It’s amazing to me how some sight, sound, smell or touch will prompt in vivid detail a long forgotten or faded memory of a very specific event.

The aroma of chocolate chip cookies baking in an oven transports you back in time to your childhood in your grandmother’s kitchen waiting for that first batch of cookies.

A Harley-Davidson revs next to you at a stop light and your mind leaps back to that first time you heard a chopper, and you glance to the right, fully expecting to see the toothless grin of a burly tattooed man in a sleeveless black leather jacket.

The soft crunch and swish of fall’s leaves on the ground beneath your feet, and instantly you’re 11 years old again, dragging and shuffling your feet through a pile of leaves on the sidewalk on the way home from school, dreading the two hours of homework and chores that await you.

The other day, I was taking a break from cleaning up leaves, sipping a cup of coffee on my deck, thinking about absolutely nothing.  Just sitting, enjoying a bit of sun on a cool fall afternoon.  I must have heard the sound of the helicopter as it approached, but when the blade sounds turned to that choppy pop-pop-pop as it rotated into a hover some distance away that the quick surge of adrenaline and butterflies hit me.  It’s been 37-plus years, but whenever I hear a helicopter’s blades chopping the air as it begins to hover, my mind will flash me back to April 2nd, 1972 and the moment that Air America Huey begin its hover a few feet off the ground at the La Vang POL point … I can still see the pilot’s grin and hand signals for us to scramble aboard … the quick exhilaration of the slight g-force from the rapid ascent and sharp banking of the helicopter accelerating out of the area … and the accompanying immediate sense of relief to be airborne …

But I was home.  This was Northern Virginia, not South Vietnam.  I was 57+ years old, not 20.

So, I used that brief refresher to recall and raise my coffee cup in a silent toast to my comrades-in-arms who did not make it to that, or any other helicopter to be rescued.  Gary & Bruce, you are not forgotten.  I will never forget the sacrifice you made.  May your families be comforted by the knowledge of your heroism and courage.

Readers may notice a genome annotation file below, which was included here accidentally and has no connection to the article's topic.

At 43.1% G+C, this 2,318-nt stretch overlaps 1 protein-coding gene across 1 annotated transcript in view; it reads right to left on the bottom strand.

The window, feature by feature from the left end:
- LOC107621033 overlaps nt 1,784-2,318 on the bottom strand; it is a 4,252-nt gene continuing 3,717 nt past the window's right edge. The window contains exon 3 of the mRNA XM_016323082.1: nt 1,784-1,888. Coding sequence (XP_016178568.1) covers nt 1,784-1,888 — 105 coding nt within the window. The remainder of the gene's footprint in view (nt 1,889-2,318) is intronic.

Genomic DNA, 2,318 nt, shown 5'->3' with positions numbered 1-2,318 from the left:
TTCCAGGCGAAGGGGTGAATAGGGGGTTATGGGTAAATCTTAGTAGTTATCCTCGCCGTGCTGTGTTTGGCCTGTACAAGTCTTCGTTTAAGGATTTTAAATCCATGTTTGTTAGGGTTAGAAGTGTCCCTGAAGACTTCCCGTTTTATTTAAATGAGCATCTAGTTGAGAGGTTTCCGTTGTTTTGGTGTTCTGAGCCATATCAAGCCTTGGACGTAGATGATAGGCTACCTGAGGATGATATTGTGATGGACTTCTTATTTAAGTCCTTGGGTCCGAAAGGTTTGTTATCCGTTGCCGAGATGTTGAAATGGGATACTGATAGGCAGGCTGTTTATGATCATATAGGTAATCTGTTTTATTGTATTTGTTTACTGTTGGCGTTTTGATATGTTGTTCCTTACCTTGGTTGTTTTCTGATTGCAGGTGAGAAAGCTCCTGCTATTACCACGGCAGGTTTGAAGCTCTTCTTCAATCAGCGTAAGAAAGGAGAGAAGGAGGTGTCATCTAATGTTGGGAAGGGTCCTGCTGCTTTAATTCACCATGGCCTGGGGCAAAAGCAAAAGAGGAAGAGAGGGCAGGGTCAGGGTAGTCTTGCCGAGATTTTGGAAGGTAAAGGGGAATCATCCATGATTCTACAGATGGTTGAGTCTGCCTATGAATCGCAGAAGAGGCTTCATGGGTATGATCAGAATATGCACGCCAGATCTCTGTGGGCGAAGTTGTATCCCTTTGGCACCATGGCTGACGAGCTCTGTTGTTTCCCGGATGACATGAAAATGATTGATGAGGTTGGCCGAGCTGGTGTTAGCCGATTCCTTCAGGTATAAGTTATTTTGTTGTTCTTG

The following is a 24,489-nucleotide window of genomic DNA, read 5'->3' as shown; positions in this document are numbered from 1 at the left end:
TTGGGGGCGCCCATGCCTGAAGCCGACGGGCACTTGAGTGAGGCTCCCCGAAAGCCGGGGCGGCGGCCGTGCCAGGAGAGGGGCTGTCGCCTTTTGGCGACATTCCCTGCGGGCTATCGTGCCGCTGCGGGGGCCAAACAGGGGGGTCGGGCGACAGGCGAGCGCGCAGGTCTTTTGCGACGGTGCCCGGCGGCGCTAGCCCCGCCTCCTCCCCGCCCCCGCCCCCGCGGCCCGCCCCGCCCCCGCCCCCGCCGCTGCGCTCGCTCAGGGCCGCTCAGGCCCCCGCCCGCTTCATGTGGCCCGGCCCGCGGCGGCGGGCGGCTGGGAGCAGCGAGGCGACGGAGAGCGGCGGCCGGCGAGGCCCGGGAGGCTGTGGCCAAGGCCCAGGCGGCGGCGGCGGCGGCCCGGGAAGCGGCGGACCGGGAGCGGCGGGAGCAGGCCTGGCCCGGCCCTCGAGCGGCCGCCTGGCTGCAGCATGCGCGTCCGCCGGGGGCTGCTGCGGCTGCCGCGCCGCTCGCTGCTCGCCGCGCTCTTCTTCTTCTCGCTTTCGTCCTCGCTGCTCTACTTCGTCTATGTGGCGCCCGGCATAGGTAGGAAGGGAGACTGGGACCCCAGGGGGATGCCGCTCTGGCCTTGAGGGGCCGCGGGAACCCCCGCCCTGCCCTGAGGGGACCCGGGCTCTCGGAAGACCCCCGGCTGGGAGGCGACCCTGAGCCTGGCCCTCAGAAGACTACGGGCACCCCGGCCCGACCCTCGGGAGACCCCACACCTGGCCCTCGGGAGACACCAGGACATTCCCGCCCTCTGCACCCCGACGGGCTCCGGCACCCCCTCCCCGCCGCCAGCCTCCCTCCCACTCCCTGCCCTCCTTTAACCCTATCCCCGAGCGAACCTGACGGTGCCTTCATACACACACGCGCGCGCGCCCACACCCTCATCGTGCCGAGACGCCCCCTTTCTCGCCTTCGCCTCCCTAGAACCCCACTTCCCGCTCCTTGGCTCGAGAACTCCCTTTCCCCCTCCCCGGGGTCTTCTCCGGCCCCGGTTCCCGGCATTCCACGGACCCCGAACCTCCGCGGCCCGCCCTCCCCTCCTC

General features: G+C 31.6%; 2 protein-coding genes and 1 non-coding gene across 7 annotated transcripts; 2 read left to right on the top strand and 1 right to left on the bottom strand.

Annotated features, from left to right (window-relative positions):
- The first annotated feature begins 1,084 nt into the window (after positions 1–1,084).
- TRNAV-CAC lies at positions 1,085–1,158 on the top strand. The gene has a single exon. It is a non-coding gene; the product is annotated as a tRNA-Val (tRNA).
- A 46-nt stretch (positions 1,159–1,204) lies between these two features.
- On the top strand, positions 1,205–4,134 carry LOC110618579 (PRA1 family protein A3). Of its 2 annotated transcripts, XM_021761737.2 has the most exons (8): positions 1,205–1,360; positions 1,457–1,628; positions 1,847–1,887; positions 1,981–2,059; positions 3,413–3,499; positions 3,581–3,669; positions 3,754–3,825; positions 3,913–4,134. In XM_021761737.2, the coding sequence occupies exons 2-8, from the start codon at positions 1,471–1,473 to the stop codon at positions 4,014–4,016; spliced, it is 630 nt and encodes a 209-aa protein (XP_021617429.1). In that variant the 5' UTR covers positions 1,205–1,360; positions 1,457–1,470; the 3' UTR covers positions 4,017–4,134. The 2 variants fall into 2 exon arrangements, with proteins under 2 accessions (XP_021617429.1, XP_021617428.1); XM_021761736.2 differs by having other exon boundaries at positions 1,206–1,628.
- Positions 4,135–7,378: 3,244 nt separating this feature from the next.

– duane

About RetiredMSG

Master Sergeant (E-8), US Army (Retired) (10/01/1990) MOS 98Z50, 98C source MOS Ft. Dix, NJ; Ft. Devens, MA; 8th RRFS Phu Bai, RVN; 407th RRD Quang Tri, RVN; 313th ASA Bn, Ft. Bragg, NC; Defense Language Institute-East Coast, Anacostia, MD; 1st USASAFS Vint Hill Farms Station, Warrenton, VA; Consolidated Security Operations Center, San Antonio, TX; HQ USASA Arlington Hall Station, Arlington, VA; Advanced Non-Commissioned Officers Education School, Ft. Devens, MA; 330th EW Avn Co (Fwd), Kaiserslautern/Gruenstadt, GE; HQ USAINSCOM Arlington Hall Station, Arlington, VA; 370th EW Co (HF DF Rear), Vint Hill Farms Station, Warrenton, VA; AFCENT Reserve Corps (Fwd), Maastricht, NL; HQ USAINSCOM Arlington Hall Station, Arlington, VA; HQ USAINSCOM Nolan Building, Ft. Belvoir, VA DoD Civilian (Retired) (12/31/2012) 2009 - 2012 Office of the Under Secretary of Defense for Intelligence 2010 - 2011 U.S. Forces - Iraq/Iraqi Training and Advisory Mission - Intelligence Department of the Army Civilian 2002 - 2009 Hq Department of the Army, Office of the Deputy Chief of Staff for Intelligence 1990 - 2002 Hq U.S. Army Intelligence and Security Command
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